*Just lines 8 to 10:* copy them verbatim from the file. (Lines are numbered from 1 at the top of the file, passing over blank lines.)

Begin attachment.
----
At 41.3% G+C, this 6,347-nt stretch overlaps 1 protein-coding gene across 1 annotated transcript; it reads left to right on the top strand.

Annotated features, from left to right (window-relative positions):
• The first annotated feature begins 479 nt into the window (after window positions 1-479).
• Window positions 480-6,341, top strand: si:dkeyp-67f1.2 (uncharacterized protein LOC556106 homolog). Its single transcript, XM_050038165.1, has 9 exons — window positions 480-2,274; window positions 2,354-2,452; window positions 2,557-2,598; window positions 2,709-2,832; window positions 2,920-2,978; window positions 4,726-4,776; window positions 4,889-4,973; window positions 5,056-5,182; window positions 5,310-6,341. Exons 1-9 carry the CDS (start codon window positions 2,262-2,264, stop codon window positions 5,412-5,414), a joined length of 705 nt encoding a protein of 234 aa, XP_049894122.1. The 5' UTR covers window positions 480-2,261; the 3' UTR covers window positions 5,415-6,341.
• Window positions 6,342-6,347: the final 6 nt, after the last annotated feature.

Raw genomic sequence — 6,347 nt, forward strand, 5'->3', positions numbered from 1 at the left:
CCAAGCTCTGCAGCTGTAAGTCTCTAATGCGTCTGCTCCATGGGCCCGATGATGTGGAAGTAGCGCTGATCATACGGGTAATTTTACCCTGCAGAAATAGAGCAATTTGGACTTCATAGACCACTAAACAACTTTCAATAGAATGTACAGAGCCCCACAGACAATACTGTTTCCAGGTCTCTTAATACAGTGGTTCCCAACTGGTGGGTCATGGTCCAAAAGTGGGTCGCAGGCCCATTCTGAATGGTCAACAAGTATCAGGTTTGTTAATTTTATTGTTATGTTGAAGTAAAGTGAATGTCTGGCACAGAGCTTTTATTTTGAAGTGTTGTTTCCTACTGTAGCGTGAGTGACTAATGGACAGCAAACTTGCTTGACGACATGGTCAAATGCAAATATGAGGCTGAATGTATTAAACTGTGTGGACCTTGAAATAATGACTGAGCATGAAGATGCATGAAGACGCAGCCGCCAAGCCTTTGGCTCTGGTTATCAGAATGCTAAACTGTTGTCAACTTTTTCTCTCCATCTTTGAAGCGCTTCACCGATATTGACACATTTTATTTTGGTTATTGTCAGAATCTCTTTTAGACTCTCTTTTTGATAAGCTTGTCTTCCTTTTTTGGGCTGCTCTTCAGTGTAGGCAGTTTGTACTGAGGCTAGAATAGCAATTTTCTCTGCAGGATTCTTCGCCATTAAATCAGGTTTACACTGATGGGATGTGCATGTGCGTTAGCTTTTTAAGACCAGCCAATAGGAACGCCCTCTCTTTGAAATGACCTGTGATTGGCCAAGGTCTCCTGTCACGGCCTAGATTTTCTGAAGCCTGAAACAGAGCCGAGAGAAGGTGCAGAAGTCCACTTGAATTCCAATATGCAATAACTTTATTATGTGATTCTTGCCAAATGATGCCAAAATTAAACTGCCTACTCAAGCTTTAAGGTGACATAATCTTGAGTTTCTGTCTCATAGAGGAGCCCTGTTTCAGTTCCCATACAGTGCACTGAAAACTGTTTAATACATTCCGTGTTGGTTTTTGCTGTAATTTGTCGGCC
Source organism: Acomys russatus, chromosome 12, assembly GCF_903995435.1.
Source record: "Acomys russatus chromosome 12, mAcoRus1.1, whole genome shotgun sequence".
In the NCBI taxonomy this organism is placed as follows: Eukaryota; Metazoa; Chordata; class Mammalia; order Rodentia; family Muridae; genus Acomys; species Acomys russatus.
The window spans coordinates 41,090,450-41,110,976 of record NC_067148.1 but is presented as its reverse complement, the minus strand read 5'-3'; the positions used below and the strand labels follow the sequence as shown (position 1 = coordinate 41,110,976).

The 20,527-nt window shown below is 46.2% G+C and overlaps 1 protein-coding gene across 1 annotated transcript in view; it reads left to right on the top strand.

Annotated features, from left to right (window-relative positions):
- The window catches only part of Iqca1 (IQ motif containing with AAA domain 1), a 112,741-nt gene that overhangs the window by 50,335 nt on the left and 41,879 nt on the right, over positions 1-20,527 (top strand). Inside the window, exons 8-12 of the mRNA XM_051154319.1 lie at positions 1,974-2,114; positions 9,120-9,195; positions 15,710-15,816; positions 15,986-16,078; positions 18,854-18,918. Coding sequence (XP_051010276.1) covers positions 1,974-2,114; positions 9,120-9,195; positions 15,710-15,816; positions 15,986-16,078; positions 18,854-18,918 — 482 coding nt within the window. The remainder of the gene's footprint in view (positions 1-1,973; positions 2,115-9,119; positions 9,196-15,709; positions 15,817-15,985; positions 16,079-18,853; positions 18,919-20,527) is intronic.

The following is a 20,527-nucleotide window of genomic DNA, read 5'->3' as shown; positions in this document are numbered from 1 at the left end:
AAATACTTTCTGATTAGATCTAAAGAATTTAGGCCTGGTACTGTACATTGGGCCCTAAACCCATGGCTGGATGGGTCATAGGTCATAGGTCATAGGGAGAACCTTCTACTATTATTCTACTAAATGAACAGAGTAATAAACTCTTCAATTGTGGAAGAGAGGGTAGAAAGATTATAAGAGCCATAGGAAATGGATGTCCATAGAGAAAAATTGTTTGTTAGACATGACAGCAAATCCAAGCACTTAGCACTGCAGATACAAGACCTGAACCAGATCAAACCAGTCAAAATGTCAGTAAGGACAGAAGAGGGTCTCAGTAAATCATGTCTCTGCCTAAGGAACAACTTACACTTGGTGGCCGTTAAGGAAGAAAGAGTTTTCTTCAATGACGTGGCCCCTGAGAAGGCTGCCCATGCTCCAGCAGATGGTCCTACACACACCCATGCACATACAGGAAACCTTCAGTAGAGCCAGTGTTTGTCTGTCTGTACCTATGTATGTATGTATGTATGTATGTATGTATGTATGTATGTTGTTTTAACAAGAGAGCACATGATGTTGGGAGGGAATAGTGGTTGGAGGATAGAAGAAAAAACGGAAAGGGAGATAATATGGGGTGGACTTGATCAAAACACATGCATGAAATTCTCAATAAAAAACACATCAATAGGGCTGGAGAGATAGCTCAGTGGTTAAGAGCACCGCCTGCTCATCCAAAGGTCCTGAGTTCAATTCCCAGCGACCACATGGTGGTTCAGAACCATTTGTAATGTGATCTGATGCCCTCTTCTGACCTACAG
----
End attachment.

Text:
Source organism: Acomys russatus, chromosome 12, assembly GCF_903995435.1.
Source record: "Acomys russatus chromosome 12, mAcoRus1.1, whole genome shotgun sequence".
In the NCBI taxonomy this organism is placed as follows: Eukaryota; Metazoa; Chordata; class Mammalia; order Rodentia; family Muridae; genus Acomys; species Acomys russatus.